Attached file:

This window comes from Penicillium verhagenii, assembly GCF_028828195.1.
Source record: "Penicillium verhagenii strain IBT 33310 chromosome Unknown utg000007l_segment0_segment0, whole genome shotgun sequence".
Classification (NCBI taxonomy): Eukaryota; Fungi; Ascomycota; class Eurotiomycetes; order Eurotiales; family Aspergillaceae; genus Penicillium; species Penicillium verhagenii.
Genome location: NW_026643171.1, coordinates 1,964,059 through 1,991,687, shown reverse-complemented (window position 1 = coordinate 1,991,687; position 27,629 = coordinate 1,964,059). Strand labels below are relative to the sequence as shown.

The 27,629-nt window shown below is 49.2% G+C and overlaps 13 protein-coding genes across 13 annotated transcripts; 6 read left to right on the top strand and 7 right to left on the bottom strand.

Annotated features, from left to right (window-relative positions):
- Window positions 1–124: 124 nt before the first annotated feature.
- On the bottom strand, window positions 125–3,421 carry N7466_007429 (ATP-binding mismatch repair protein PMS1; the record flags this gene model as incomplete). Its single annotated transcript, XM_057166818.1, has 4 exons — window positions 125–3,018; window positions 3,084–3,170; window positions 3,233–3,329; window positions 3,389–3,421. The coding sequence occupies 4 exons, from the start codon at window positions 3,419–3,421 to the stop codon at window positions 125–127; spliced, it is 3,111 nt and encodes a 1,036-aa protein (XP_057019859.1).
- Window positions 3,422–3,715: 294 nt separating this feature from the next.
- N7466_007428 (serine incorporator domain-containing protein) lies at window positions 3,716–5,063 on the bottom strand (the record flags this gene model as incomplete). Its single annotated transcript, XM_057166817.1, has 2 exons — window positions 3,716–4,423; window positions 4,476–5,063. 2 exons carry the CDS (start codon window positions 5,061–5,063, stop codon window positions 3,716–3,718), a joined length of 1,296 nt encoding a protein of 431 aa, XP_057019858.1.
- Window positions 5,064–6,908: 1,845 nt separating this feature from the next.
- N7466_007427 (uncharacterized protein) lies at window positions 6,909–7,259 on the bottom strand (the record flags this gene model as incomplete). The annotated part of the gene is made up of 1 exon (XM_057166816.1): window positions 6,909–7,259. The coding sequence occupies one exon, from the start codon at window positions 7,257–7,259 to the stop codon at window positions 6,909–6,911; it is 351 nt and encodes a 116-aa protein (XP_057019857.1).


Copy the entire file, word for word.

This window comes from Penicillium verhagenii, assembly GCF_028828195.1.
Source record: "Penicillium verhagenii strain IBT 33310 chromosome Unknown utg000007l_segment0_segment0, whole genome shotgun sequence".
Classification (NCBI taxonomy): Eukaryota; Fungi; Ascomycota; class Eurotiomycetes; order Eurotiales; family Aspergillaceae; genus Penicillium; species Penicillium verhagenii.
Genome location: NW_026643171.1, coordinates 1,964,059 through 1,991,687, shown reverse-complemented (window position 1 = coordinate 1,991,687; position 27,629 = coordinate 1,964,059). Strand labels below are relative to the sequence as shown.

The 27,629-nt window shown below is 49.2% G+C and overlaps 13 protein-coding genes across 13 annotated transcripts; 6 read left to right on the top strand and 7 right to left on the bottom strand.

Annotated features, from left to right (window-relative positions):
- Window positions 1–124: 124 nt before the first annotated feature.
- On the bottom strand, window positions 125–3,421 carry N7466_007429 (ATP-binding mismatch repair protein PMS1; the record flags this gene model as incomplete). Its single annotated transcript, XM_057166818.1, has 4 exons — window positions 125–3,018; window positions 3,084–3,170; window positions 3,233–3,329; window positions 3,389–3,421. The coding sequence occupies 4 exons, from the start codon at window positions 3,419–3,421 to the stop codon at window positions 125–127; spliced, it is 3,111 nt and encodes a 1,036-aa protein (XP_057019859.1).
- Window positions 3,422–3,715: 294 nt separating this feature from the next.
- N7466_007428 (serine incorporator domain-containing protein) lies at window positions 3,716–5,063 on the bottom strand (the record flags this gene model as incomplete). Its single annotated transcript, XM_057166817.1, has 2 exons — window positions 3,716–4,423; window positions 4,476–5,063. 2 exons carry the CDS (start codon window positions 5,061–5,063, stop codon window positions 3,716–3,718), a joined length of 1,296 nt encoding a protein of 431 aa, XP_057019858.1.
- Window positions 5,064–6,908: 1,845 nt separating this feature from the next.
- N7466_007427 (uncharacterized protein) lies at window positions 6,909–7,259 on the bottom strand (the record flags this gene model as incomplete). The annotated part of the gene is made up of 1 exon (XM_057166816.1): window positions 6,909–7,259. The coding sequence occupies one exon, from the start codon at window positions 7,257–7,259 to the stop codon at window positions 6,909–6,911; it is 351 nt and encodes a 116-aa protein (XP_057019857.1).